One scene that would have made the gay subtext more apparent, however, was toned down. Englund was actually prepared to insert one of his hand's knife blades into Jessie's mouth instead of merely caressing his lips with it as he does in the finished film, but Patton did not feel comfortable with it. The film's makeup artist recommended to Patton that he not do the scene that way in order to protect his image.
In a February 2010 interview with Attitude magazine, Englund said "... the second Nightmare on Elm Street is obviously intended as a bisexual themed film. It was early '80s, pre-AIDS paranoia. Jesse's wrestling with whether to come out or not and his own sexual desires was manifested by Freddy. His friend is the object of his affection. That's all there in that film. We did it subtly but the casting of Mark Patton was intentional too, because Mark was out and had done Come Back to the Five and Dime, Jimmy Dean, Jimmy Dean."
In an article written by Brent Hartinger for After Elton, it is stated that a "frequent debate in gay pop culture circles is this: Just how 'gay' was 1985's A Nightmare on Elm Street 2: Freddy's Revenge (the first Elm Street sequel)? The imagery in the movie makes it seem unmistakably gay — but the filmmakers have all along denied that that was their intention." During his interview segment for the documentary Never Sleep Again: The Elm Street Legacy, David Chaskin admitted that the gay themes were intentional, which he had denied up until that point.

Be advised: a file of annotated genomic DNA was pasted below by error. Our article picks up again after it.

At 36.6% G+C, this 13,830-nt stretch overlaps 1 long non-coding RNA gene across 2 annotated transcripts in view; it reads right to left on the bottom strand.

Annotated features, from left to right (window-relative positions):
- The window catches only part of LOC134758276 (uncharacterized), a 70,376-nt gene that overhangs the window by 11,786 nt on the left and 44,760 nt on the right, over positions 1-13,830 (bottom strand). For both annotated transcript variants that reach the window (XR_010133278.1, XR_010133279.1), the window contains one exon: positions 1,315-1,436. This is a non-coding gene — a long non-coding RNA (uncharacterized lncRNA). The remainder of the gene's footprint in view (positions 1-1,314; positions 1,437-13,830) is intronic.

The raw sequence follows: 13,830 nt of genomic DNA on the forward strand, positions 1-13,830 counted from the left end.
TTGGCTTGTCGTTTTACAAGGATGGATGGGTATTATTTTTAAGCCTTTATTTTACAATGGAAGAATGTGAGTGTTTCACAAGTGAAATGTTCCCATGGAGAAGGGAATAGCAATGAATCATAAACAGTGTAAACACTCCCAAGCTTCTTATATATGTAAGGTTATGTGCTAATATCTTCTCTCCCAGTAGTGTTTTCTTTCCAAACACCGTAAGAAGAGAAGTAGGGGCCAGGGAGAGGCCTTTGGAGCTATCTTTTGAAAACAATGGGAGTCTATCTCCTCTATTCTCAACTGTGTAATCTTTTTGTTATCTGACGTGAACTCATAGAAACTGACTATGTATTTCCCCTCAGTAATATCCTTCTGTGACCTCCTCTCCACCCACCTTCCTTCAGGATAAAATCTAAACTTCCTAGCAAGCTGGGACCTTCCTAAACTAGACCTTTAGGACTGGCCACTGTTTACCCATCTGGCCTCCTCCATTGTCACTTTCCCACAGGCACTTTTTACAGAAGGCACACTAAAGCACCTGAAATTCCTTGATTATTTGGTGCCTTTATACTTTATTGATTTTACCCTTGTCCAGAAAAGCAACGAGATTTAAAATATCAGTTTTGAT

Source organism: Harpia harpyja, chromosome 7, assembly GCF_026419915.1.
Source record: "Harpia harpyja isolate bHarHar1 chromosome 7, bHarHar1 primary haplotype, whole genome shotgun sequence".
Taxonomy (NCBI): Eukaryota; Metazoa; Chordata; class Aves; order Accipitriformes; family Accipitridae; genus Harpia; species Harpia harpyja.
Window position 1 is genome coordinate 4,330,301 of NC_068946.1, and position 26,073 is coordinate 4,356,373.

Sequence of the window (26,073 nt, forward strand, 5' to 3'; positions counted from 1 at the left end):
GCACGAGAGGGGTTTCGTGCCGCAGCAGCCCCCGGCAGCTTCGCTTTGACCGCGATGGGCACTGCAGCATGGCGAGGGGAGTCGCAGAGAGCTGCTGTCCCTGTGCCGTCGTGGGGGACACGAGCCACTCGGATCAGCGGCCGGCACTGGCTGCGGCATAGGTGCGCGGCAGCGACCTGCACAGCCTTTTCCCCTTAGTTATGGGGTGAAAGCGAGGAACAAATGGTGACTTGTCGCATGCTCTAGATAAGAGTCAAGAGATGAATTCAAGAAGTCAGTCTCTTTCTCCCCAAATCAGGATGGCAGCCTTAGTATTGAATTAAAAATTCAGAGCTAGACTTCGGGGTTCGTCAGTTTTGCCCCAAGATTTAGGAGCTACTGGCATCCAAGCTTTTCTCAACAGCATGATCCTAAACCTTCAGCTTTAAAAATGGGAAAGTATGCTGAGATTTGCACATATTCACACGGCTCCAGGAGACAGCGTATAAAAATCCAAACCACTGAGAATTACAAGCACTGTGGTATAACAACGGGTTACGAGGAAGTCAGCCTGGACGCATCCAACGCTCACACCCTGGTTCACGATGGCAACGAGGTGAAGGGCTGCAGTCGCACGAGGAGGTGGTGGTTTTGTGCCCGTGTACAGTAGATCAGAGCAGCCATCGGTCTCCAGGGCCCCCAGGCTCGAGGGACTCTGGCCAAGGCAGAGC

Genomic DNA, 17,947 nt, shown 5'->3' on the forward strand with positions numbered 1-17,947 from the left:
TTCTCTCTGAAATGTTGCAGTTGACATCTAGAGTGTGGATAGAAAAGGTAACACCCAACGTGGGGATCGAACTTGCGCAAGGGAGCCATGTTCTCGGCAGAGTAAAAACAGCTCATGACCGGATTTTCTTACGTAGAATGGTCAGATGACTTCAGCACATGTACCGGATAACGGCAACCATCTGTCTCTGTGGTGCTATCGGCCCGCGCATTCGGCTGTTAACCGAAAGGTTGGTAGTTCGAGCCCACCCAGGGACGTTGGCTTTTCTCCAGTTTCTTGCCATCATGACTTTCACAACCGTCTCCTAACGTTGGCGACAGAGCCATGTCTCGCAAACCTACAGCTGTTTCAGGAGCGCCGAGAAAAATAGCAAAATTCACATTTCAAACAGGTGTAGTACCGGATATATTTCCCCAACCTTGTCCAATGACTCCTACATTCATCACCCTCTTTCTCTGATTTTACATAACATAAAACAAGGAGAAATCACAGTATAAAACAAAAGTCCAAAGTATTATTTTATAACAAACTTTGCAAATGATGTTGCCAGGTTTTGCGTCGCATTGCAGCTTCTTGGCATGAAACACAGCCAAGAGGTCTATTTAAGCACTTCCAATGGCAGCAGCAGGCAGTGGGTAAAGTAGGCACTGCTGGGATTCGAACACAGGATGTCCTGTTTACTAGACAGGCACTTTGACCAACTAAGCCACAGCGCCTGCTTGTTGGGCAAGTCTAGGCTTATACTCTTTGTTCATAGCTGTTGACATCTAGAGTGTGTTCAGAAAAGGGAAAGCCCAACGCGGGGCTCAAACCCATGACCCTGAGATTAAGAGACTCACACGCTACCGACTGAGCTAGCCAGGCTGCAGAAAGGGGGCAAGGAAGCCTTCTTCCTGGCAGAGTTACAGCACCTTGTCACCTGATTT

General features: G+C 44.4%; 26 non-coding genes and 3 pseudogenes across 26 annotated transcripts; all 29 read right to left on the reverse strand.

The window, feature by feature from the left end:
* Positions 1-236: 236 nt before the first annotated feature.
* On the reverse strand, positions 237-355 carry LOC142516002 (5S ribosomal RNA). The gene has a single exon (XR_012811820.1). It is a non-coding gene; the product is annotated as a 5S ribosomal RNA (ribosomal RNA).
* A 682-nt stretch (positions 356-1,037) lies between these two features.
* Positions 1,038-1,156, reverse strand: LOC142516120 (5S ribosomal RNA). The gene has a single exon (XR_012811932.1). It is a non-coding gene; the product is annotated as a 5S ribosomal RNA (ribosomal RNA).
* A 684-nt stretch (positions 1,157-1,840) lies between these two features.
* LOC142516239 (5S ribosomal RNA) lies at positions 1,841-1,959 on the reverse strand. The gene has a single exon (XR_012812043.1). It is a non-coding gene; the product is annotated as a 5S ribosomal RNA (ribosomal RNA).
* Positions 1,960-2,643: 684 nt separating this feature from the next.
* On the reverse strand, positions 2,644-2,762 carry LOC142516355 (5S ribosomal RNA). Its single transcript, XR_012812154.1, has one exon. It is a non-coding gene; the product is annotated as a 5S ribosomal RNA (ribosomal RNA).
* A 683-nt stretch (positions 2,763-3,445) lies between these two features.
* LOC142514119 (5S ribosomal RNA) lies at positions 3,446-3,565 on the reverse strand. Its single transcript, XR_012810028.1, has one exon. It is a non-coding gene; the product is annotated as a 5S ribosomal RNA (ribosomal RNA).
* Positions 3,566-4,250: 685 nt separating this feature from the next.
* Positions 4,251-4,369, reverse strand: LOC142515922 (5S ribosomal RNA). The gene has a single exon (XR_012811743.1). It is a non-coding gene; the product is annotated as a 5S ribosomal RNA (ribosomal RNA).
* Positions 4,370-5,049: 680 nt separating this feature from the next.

The rest of the cast and crew stated that they were unaware of any such themes at the time they made the film, but that a series of creative decisions on the part of director Jack Sholder unintentionally brought Chaskin's themes to the forefront. In his interview, Sholder stated, "I simply didn't have the self-awareness to realize that any of this might be interpreted as gay", while "now-out actor" Mark Patton stated, "I don't think that [the character] Jesse was originally written as a gay character. I think it's something that happened along the line by serendipity." Patton also wrote Jesse's Lost Journal about Jesse's life after the film and dealing with his homosexuality.
The film's score was composed by Christopher Young. The song "Have You Ever Seen a Dream Walking" performed by Bing Crosby plays over the film's end credits.